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What is Bitcoin?

Bitcoin is a digital crypto-currency with no single point of failure due to its decentralized peer-to-peer architecture. The source code is publicly available and changes to the reference Bitcoin client are made via concensus within the community. Advantages of Bitcoin include irreversible transactions (i.e. no possibility of chargebacks as with credit cards), pseudo-anonymous, limited and fixed inflation, near instant transactions, multi-platform, no double-spend and little to no barriers to entry and more. It was created by an anonymous person known as Satoshi Nakamoto. Find out more at WeUseCoins.com.

Bitcoin Latest News

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Posted on 20 January 2018 | 10:15 pm

Bitcoin is 'first sign of greed since Great Recession,' says Federated's Chiavarone - CNBC


CNBC

Bitcoin is 'first sign of greed since Great Recession,' says Federated's Chiavarone
CNBC
"It's the first sign of greed since the Great Recession," Chiavarone said this week on CNBC's "Trading Nation." "It's indicative of rising risk appetites which will drive equity markets higher almost regardless of what happens with bitcoin." Bitcoin is ...

and more »

Posted on 20 January 2018 | 3:01 pm

Lightning Network May Not Solve Bitcoin's Scaling 'Trilemma'

It isn’t possible to have decentralization, a fixed money supply and sufficient liquidity for an efficient payments system, says Frances Coppola.

Posted on 20 January 2018 | 5:20 am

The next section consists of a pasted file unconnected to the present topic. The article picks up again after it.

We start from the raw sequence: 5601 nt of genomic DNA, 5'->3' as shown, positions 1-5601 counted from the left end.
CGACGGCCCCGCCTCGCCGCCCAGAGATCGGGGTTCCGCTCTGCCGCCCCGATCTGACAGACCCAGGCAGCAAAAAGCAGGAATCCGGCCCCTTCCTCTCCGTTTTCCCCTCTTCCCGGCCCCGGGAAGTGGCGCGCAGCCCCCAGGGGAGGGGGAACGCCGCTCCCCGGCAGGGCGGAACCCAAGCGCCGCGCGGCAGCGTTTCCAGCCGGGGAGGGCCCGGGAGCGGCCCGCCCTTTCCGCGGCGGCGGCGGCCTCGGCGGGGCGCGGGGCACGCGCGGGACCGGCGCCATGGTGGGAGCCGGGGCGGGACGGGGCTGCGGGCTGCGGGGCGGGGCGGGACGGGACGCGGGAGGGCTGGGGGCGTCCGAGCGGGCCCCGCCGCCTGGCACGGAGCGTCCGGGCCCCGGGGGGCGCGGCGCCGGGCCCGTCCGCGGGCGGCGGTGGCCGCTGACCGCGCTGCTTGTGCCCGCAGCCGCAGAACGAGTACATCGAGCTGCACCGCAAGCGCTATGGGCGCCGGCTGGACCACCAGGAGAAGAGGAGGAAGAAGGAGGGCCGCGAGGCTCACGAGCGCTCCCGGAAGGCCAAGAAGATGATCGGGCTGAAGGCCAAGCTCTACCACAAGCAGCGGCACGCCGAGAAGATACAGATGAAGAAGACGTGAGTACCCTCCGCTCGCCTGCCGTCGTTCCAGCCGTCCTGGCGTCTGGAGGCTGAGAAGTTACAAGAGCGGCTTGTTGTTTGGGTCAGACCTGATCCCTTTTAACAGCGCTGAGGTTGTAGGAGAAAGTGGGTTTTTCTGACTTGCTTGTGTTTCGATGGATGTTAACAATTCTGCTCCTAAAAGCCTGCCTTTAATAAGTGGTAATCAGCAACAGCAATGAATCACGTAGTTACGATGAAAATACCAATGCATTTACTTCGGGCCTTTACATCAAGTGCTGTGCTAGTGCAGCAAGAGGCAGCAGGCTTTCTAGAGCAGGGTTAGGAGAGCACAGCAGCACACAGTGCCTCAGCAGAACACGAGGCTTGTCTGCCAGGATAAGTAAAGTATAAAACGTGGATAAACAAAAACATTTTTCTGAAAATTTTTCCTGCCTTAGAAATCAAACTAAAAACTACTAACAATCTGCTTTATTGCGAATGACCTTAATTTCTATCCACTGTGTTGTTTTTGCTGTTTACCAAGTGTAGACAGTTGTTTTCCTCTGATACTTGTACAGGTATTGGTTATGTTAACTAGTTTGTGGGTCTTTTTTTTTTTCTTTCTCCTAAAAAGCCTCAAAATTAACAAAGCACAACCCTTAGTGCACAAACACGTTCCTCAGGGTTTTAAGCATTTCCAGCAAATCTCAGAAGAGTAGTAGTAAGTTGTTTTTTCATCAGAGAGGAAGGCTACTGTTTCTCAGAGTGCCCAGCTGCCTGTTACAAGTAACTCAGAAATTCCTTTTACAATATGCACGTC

Revealed: The tax-free Bitcoin loophole that could cost Treasury millions - Telegraph.co.uk


Telegraph.co.uk

Revealed: The tax-free Bitcoin loophole that could cost Treasury millions
Telegraph.co.uk
A tax loophole which reduces Bitcoin investors' gains to zero will be exploited by people filling in their returns for this tax year, potentially creating millions in lost revenue for the Government, experts have warned. HMRC is expecting to see a ...

Posted on 20 January 2018 | 4:55 am

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Battle-Testing Lightning: 26 Schools Start Contest to Secure ... - CoinDesk


CoinDesk

Battle-Testing Lightning: 26 Schools Start Contest to Secure ...
CoinDesk
While many see the Lightning Network as the main hope for bitcoin's scaling issues, it's unclear whether many developers are actually working to make that a reality. According to Lightning Labs CEO Elizabeth Stark, there may be as few as 10 total full ...

and more »

Posted on 20 January 2018 | 4:34 am

Battle-Testing Lightning: 26 Schools Start Contest to Secure Bitcoin’s Layer 2

Organizers hope a new competition will spur security advances for Lightning, but also steer bitcoin debates in more constructive directions.